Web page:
Shipping expects post-pandemic economic crisis
The legacy of coronavirus will be widespread economic hardship, according to respondents to a Global Maritime Forum survey. While environmental concerns remained high, shipping is regarded as the least prepared for economic setbacks
Respondents to the latest Global Maritime Forum survey cited economic concerns and the impact of decarbonisation of shipping as being among the most challenging issues the industry is likely to face in the next decade
THE maritime industry faces a global economic crisis in the next decade for which it is woefully underprepared, according to the findings of a survey of shipping leaders.
Respondents to the Global Maritime Issues Monitor 2020 also expressed concern that the pandemic would increase geopolitical tension and drive changes to trading patterns.
It also made it more likely that societal demands for sustainable shipping would grow.
The survey, which was conducted between April 29 and June 8 this year, gained most responses from males (91% of respondents), chief executives (54% by position), those working for shipowners and operators (49% by organisation), and based in Europe (60%).
It was the third consecutive year economic crisis had topped the impact rankings, underlining the interdependent nature of the maritime industry and the global economy.
Environmental issues, which dominated the 2019 survey responses, remained high on the list of concerns, with decarbonisation of shipping again at number 2 in the list.
The timing of the survey meant the impact of pandemics ranked highly and topped the list of issues for which the industry is least prepared.
It ranks 19 issues in terms of three categories: impact, likelihood and preparedness. New environmental regulation and decarbonisation of shipping were added to the list of issues in 2019, with pandemics joining for 2020.
The economic implications of the pandemic lie behind the jump in respondents’ views on the likelihood of global economic crisis, from number 10 in 2019 to number 2.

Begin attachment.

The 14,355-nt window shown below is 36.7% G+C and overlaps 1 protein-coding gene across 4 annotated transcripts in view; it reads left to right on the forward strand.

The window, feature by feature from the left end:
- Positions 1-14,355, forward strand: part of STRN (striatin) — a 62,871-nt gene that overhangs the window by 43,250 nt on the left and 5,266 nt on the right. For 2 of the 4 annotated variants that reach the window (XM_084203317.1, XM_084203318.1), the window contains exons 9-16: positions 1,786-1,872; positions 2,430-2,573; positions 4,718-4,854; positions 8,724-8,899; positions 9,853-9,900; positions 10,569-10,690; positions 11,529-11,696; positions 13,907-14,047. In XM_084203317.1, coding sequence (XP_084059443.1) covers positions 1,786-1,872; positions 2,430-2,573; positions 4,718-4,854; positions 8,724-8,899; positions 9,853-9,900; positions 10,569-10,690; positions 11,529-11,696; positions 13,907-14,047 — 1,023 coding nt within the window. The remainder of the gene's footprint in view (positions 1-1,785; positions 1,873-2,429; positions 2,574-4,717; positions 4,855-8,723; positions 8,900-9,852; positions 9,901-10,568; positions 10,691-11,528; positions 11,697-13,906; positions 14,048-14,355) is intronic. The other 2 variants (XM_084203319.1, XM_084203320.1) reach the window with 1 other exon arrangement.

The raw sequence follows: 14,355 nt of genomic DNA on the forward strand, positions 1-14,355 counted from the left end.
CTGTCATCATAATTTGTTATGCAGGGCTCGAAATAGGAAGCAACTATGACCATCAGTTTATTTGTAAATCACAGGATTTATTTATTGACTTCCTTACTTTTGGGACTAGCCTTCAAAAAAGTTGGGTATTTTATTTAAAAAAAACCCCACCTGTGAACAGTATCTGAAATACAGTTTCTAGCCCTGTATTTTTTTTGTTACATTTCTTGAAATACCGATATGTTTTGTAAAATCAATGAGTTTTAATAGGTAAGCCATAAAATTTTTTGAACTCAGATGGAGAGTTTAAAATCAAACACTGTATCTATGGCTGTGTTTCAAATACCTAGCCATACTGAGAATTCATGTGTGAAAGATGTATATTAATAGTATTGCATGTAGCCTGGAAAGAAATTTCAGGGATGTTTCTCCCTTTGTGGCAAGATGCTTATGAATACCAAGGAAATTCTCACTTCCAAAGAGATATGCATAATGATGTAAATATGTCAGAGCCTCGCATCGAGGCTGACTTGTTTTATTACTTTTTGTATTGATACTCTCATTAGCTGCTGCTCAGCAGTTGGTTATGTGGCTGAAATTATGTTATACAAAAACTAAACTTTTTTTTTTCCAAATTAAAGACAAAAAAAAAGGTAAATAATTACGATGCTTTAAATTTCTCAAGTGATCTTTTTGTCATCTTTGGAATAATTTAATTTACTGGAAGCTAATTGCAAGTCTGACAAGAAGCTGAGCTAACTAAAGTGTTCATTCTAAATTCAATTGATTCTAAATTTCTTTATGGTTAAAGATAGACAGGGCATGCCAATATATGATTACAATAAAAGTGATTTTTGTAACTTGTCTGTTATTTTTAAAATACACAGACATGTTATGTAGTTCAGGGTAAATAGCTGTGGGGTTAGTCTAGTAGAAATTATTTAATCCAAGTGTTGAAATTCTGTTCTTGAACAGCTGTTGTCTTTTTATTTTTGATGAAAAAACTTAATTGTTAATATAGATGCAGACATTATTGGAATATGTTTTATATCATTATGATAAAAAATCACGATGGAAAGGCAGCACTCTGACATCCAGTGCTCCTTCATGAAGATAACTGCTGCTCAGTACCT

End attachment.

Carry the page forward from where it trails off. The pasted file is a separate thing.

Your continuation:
The same factor lies behind the downgrading of the likelihood of fuel price increases, from number 7 to number 11, as the pandemic has depressed demand.
Respondents showed their concern that the pandemic would increase geopolitical tension and drive changes to trading patterns. It also made it more likely that societal demands for sustainable shipping would grow.
Besides stressing the pandemic’s impact on economic crisis, respondents commented they believed it would escalate conflict between the US and China, increase regionalisation while diminishing dependence on China, and reduce access to finance which might push companies into bankruptcy or encourage consolidation.
While a recurrence of pandemics ranked low in the list of events most likely to happen, the report’s authors expressed caution.
“Respondents placed pandemics third for impact, and at the bottom for preparedness. On likelihood, although it ranked as likely to occur, it sits in tenth place compared to other issues,” it said.
“The middle-of-the-pack ranking for likelihood should flash a warning, some experts said, adding that it is critical for the maritime industry to learn from [the pandemic].”
Professor Ian Goldin of the University of Oxford commented that there is a significant risk of another pandemic. “The root causes of the current pandemic have not been stopped,” he said. “Far from the World Health Organization and other organisations that are vital to stopping future pandemics being reinforced, they are being undermined.”
The Maritime Issues Monitor was released by the Global Maritime Forum together with Marsh JLT Specialty, and the International Union of Marine Insurance.